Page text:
2π
I  I 0 qaK 0 q 
8
(2.7)
c

I 1 q  e  K1 q d 

b


c


*




F  ,    2  K1 q  e  I 1 q d  I 1 q  e  K1 q d 
b


c

K1 q  e  I 1 q d 


b

a≤ρ≤b
b≤ρ≤c
c≤ρ≤d
(2.8)
Fϕ*and Az* are Fourier transform of F and Az , respectively. I1, I0, K0 and K1 are Bessel
functions.   m h , k’ is the wave number inside the material under test, q   2  k 2
, ρ is distance of the point from the center of the coaxial cable. Fourier Transform of
equation (2.5) and (2.6) gives,
E z*  ,   
  *
j *
Az  ,   
F  ,  
  

(2.9)
1  *
Az  ,    jF*  ,  
 
(2.10)
H *  ,   
Ez*and Hϕ* are Fourier transformation of Ez and Hϕ, respectively. Using Fourier series
expansion in equations (2.1) and (2.2) Ez and Hϕ can be written as,
E z  , z  
H   , z  

1  *
 mπ   mπz 


E

,
0

2
E z*   ,
 cos


z

2h 
h   h 

m 1
(2.11)

1  *
 mπ   mπz 


H

,
0

2
H *   ,
 cos




2h 
h   h 

m 1
(2.12)
Using these equations and solving for boundary conditions at ρ=a, ρ=b, ρ=c and ρ=d
following equations were obtained for a ≤ ρ ≤ b:
9
Ez 
 q 2 
2
I  I 0 qa K 0 qr  
j2πk 
ln b
 a I q r K q b  I q aK q r 
0

0

0

 AI 0 qr 
H 
q 2
j2 k 
I  I 0 q a K1 q r  
2π
q   ln b
0

(2.13)
 1

 q r  I 1 q r K 0 q b   I 0 q a K1 q r 

a 
 

jk 
AI 1 q r 
q  
(2.14)
The fields in the region between b ≤ ρ ≤ c is:
 q 2 
2
Ez 
I  I 0 qa K 0 qr  
K 0 qr I 0 qb   I 0 qa  AI 0 qr 
b
j2πk 
ln
a
 
(2.15)
H 
q 2
j2k 
I  I 0 q a K1 q r  
2π
q   ln b
 a
K1 qr I 0 qb  I 0 qa  
jk 
AI 1 q r 
q  
(2.16)
And the fields in the region c ≤ ρ ≤ d is:
E z  E K 0 qr   SI 0 qr 
H 
 jk
E K 1 qr   SI1 qr 
qη
(2.17)
(2.18)
q   2  k 2 where k is the wavenumber in the air/free space. η and ηʹ are intrinsic wave
impedance of free space and material under test, respectively. The constants E and A equal
10
1
E
S0
  q  

2








I  I 0 q a K1 q c  
K 0 q c I 0 q b   I 0 q a   AI 0 q c 

ln b
 2jπk 

a
 
(2.19)
 q  2 kS1 q   2 jI 0 q b   I 0 q a   kS1 K q c   k  K q c 


0
1
I  I 0 q a K1 q c 
 
qηS 0
q  
ln b


2qηk S 0 2π 

a
A

jkS1
jkS1
jk 
jk 
I 1 q c  
I 0 q c 
I 1 q c  
I 0 q c 
q  
qηS 0
q  
qηS 0
 
(2.20)
where,
S 0  K 0 qc  SI 0 qc
and S1  K 1 qc   SI 1 qc  . S is the variable that takes care of the
surrounding in which this experiment is setup.
I
j4πk 
q  2  ln b
 a
  I 0 q c K ba
   qS 0 I 1 q c K ba
  K1 q c I ba
 
q S1 K1 q c I ba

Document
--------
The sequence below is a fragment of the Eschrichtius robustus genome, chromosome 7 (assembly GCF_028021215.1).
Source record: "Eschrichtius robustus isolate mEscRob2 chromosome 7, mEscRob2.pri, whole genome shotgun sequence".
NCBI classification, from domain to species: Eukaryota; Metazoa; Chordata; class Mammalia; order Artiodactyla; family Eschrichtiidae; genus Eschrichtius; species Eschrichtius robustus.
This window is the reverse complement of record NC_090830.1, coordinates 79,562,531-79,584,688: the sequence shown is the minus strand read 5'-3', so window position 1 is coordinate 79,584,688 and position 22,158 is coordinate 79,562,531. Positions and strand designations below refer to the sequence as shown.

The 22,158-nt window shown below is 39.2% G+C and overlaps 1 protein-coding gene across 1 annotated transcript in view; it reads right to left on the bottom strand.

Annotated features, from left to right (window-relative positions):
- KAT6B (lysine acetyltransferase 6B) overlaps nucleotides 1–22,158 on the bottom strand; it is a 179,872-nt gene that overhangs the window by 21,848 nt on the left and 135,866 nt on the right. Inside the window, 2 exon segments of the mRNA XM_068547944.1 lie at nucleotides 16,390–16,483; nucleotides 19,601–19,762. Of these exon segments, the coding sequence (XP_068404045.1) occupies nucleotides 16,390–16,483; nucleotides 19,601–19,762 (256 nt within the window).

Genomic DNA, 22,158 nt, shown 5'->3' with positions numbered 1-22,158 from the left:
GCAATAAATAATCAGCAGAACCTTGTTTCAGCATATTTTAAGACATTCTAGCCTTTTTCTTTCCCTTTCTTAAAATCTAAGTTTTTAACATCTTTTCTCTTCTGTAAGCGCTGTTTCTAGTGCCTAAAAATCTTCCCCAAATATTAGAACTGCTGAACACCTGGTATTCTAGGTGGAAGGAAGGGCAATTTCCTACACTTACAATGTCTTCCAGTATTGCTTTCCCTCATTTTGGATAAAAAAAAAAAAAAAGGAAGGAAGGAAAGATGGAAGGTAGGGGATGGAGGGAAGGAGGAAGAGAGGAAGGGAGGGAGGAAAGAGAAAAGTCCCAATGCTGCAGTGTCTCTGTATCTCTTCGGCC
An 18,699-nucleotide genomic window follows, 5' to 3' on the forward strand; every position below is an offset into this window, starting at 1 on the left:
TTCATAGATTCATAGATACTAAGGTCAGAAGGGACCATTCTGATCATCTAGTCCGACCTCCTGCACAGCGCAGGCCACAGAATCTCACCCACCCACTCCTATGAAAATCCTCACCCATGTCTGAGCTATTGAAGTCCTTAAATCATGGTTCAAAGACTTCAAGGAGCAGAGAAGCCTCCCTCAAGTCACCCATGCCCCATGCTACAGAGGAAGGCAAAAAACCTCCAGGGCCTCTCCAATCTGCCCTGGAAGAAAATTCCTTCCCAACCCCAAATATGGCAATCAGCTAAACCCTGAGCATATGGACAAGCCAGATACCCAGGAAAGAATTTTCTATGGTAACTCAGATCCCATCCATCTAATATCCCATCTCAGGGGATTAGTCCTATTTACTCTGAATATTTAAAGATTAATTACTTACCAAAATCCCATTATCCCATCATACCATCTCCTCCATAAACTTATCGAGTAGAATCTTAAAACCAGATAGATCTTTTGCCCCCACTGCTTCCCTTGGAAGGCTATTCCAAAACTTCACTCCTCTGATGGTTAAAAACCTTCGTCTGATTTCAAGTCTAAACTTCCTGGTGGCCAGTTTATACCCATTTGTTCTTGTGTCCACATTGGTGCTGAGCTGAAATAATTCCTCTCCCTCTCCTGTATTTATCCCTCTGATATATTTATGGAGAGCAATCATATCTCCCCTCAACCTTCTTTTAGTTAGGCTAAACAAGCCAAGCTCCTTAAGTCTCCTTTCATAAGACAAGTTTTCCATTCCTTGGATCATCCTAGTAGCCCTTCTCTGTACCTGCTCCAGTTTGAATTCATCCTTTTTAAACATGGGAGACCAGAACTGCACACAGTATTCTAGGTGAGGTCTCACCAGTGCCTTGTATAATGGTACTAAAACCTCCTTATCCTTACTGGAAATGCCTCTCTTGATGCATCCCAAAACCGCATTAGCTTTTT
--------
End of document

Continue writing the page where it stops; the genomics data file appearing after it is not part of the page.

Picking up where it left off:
q S1 K 0 q c I 0 q a   I 0 q c K 0 q a   qS 0 I 1 q c K 0 q a   K1 q c I 0 q a 
(2.21)
where, K ba  K 0 qb  K 0 qa  and I ba  I 0 qb  I 0 qa  .
Reflection Coefficient can be analytical obtained by calculating the input admittance of the
setup. As proposed in [4] and [5] Yin can be determined by,
11
b
2π
Yin 
ln b
a
 H   ,0d
   E  ,0d
a
b
(2.22)
z
a
We assume that the excitation to be 1 V, for easier analysis, which makes equation (2.22)
2π
Yin 
ln b
a
b
   H  ,0d
(2.23)

a
Using equations (2.23) and (2.14),
Y1 
Y2 
j4πk 
q   ln 2 b
q I  
I 0 q a K 0 q b   K 0 q a 
b
ln
a
 
(2.24)
 
1 b

 q  ln a  K 0 q b I 0 q b   I 0 q a   I 0 q a K 0 q b   K 0 q a 

a 
 
(2.25)
Y3 
j2πk 
q   ln b
 a  AI q b  I q a
0

Yin  Y1  Y2  Y3
12
0

(2.26)
(2.27)
CHAPTER 3
RESULTS
Eight samples have been considered in this investigation. Table 1 gives the details of each
sample’s dose, in cm-2, the dopant and whether it was an annealed or unannealed sample.
Sample #
Dopant/State
Dose (cm-2)
1
None/Unannealed
Nil
2
None/Annealed
Nil
3
As+/Unannealed
1×1015
4
As+/Annealed
1×1015
5
As+/Unannealed
2×1015
6
As+/Annealed
2×1015
7
As+/Unannealed
4×1015
8
As+/Annealed
4×1015
Table 1 The dose and the dopant in each sample under consideration
The results are presented in 3 parts, namely, analytical solutions, simulation results and
experimental findings.
3.1 Experimental findings
3.1.1 Unannealed samples
Figure 4 shows the reflection coefficient (S11) obtained for undoped sample prior to
annealing. Undoped Silicon has the high reflection coefficient for frequencies 1-4 GHz
13
implying that it was highly conductive. Figures 5 through 7 shows the reflection coefficient
of silicon wafer doped with As+ prior to annealing with dose 1×1015/cm2, 2×1015/cm2 and
4×1015/cm2, respectively.
Figure 4 S11 in dB for undoped Si wafer before annealing
14
Figure 5 S11 in dB for As doped Si with a dose 1x1015 /cm2 sample before annealing